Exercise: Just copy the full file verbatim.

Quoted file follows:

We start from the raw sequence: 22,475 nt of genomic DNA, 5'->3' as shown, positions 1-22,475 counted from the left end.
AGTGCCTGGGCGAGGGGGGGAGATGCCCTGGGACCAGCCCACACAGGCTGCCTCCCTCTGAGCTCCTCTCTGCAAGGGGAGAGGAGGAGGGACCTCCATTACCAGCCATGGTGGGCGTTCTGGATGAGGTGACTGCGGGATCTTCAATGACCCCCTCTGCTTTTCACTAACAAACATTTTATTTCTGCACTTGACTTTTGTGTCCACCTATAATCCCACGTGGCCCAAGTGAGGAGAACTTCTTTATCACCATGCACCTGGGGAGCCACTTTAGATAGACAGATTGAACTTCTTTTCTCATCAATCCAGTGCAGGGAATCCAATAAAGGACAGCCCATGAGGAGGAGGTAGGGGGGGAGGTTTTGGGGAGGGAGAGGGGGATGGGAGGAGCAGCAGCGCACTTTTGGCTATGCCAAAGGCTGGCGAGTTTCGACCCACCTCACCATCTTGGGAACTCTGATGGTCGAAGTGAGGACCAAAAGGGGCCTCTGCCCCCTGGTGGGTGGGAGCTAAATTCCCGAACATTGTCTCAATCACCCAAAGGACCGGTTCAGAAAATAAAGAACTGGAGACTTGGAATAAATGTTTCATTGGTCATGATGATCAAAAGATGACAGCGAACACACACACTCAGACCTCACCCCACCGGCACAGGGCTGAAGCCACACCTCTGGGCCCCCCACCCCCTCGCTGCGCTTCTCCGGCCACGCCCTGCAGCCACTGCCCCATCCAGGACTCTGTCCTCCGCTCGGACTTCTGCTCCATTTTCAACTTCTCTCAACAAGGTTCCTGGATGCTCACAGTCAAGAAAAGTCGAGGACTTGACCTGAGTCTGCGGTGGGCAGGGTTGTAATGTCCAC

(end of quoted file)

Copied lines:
We start from the raw sequence: 22,475 nt of genomic DNA, 5'->3' as shown, positions 1-22,475 counted from the left end.
AGTGCCTGGGCGAGGGGGGGAGATGCCCTGGGACCAGCCCACACAGGCTGCCTCCCTCTGAGCTCCTCTCTGCAAGGGGAGAGGAGGAGGGACCTCCATTACCAGCCATGGTGGGCGTTCTGGATGAGGTGACTGCGGGATCTTCAATGACCCCCTCTGCTTTTCACTAACAAACATTTTATTTCTGCACTTGACTTTTGTGTCCACCTATAATCCCACGTGGCCCAAGTGAGGAGAACTTCTTTATCACCATGCACCTGGGGAGCCACTTTAGATAGACAGATTGAACTTCTTTTCTCATCAATCCAGTGCAGGGAATCCAATAAAGGACAGCCCATGAGGAGGAGGTAGGGGGGGAGGTTTTGGGGAGGGAGAGGGGGATGGGAGGAGCAGCAGCGCACTTTTGGCTATGCCAAAGGCTGGCGAGTTTCGACCCACCTCACCATCTTGGGAACTCTGATGGTCGAAGTGAGGACCAAAAGGGGCCTCTGCCCCCTGGTGGGTGGGAGCTAAATTCCCGAACATTGTCTCAATCACCCAAAGGACCGGTTCAGAAAATAAAGAACTGGAGACTTGGAATAAATGTTTCATTGGTCATGATGATCAAAAGATGACAGCGAACACACACACTCAGACCTCACCCCACCGGCACAGGGCTGAAGCCACACCTCTGGGCCCCCCACCCCCTCGCTGCGCTTCTCCGGCCACGCCCTGCAGCCACTGCCCCATCCAGGACTCTGTCCTCCGCTCGGACTTCTGCTCCATTTTCAACTTCTCTCAACAAGGTTCCTGGATGCTCACAGTCAAGAAAAGTCGAGGACTTGACCTGAGTCTGCGGTGGGCAGGGTTGTAATGTCCAC